Belfast rocks to the Van and Bob show

First Night: Van Morrison and bob dylan, botanic gardens, belfast
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The Independent Online
UP TO a year ago nobody could have accused Belfast Civic Authority of being an institution driven by fun, but, like everything in Ulster these days, strange things are afoot.

The open-air concert event has been a rarity in Northern Ireland's past, but last year's U2 concert - attended by 40,000 in these very botanic gardens - set in motion a trend as irreversible as the peace process. People want a little fun and last night, as bizarre as anything else in these times, they wanted it with two of the infamous old curmudgeons in rock.

Fronting a five-piece band, with no keyboards but a tall guy in leather trousers doubling on dobro and mandolin and a shimmering guitar sound- scape, Bob was here to confound the sceptics with a performance this time that, if not inspirational, was never less than energised and never embarrassing.

He even spoke to us - introducing an old Irish folk song "Stephen's Green" that, to judge from the expressions of his band, had been introduced on the spur of the moment. "Never tried that before," he said. Hey, it wasn't bad.

And neither were the classics he let us hear - "It ain't me babe", "Don't think twice", even "This Wheel's on Fire". The bulk of the set was big and electric - a pulsing, consistent ZZ Top-ish behemoth that lent a sort of freshness to the likes of "Serve somebody" and "Under the Red Sky". The highlight was a gloriously extended "Tangled up in Blue".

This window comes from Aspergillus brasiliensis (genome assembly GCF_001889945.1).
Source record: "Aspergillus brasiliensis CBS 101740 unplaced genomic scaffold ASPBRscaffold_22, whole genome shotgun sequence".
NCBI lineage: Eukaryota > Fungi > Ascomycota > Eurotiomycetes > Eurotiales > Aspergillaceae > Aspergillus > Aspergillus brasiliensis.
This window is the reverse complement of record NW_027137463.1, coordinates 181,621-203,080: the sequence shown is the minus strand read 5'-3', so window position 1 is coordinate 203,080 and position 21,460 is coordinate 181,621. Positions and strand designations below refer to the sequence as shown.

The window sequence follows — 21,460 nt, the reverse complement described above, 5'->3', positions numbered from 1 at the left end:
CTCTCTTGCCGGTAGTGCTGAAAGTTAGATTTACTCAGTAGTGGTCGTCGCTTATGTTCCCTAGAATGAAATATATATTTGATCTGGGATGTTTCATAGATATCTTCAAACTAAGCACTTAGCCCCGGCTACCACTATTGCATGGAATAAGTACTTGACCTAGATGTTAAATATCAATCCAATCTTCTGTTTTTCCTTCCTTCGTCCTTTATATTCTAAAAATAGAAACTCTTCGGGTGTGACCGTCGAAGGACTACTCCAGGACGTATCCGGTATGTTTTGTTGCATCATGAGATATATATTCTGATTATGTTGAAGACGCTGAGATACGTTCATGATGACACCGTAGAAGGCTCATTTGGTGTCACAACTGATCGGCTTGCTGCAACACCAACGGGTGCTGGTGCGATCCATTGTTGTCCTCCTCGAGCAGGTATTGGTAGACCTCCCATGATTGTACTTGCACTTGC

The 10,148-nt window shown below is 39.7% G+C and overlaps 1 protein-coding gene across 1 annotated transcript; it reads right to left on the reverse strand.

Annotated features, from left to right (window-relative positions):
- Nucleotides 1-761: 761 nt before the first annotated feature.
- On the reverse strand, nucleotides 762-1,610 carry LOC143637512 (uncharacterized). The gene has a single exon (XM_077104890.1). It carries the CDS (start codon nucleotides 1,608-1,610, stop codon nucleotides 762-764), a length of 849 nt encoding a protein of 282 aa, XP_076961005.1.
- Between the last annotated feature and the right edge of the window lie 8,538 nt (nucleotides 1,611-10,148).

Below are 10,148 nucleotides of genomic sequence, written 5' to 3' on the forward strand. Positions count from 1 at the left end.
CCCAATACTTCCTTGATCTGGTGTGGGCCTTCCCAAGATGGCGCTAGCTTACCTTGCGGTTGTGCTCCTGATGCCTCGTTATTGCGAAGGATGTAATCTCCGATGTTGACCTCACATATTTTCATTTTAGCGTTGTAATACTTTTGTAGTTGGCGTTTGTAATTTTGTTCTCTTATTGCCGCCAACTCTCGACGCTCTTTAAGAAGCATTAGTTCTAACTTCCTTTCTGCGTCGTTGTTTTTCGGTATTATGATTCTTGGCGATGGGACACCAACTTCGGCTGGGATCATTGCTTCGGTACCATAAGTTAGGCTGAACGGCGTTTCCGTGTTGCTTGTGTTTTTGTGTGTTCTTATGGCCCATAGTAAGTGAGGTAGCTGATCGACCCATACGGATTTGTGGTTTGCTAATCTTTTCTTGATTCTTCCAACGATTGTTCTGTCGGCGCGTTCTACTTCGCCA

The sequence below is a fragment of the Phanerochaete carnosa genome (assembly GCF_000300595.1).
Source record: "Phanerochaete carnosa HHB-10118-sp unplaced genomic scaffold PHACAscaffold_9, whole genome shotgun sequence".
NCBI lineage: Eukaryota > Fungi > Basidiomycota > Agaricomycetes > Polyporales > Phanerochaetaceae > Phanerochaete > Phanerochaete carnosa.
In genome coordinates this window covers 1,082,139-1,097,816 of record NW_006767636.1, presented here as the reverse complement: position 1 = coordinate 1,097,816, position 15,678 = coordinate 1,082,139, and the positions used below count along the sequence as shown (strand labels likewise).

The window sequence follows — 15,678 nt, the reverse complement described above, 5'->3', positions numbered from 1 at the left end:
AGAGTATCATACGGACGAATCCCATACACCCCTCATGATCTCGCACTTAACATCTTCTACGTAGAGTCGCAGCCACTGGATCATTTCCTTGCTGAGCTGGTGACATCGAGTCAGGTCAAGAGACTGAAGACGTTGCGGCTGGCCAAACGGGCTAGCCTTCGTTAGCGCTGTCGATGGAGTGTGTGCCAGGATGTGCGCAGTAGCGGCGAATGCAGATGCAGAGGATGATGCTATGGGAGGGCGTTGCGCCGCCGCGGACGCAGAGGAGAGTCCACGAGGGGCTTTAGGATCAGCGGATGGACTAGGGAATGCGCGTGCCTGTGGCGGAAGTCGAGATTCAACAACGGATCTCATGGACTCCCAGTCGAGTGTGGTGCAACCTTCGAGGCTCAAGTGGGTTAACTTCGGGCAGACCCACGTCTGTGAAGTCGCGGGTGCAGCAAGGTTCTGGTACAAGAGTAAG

Van was up for a good time too. He opened with "Days like this" - unashamedly a song everybody knew, since it was used by the government in a series of television peace commercials. After it he speaks. This is a man who gets through entire concerts without doing so.

"That was from the peace gig we did with Bill Clinton," he said. "This one's from the last record." He even told us what it was called.

His brand new band were fabulous, swathing everything with a light, airy, soulful shimmer. Most of the set was genuinely uplifting. "Satisfied", from the blissful Common One album, set the tone. "Any requests?" he said, and he really meant it. Fifteen thousand people roared. The 1989 hit single "Whenever God shines his light" resulted. When Morrison wants to be - like tonight - he is unquestionably a brilliant inspirational entertainer. If this night was any indication of the rest of the UK tour (Glasgow tonight to Wembley arena next Saturday), you'd be well advised to make the effort.

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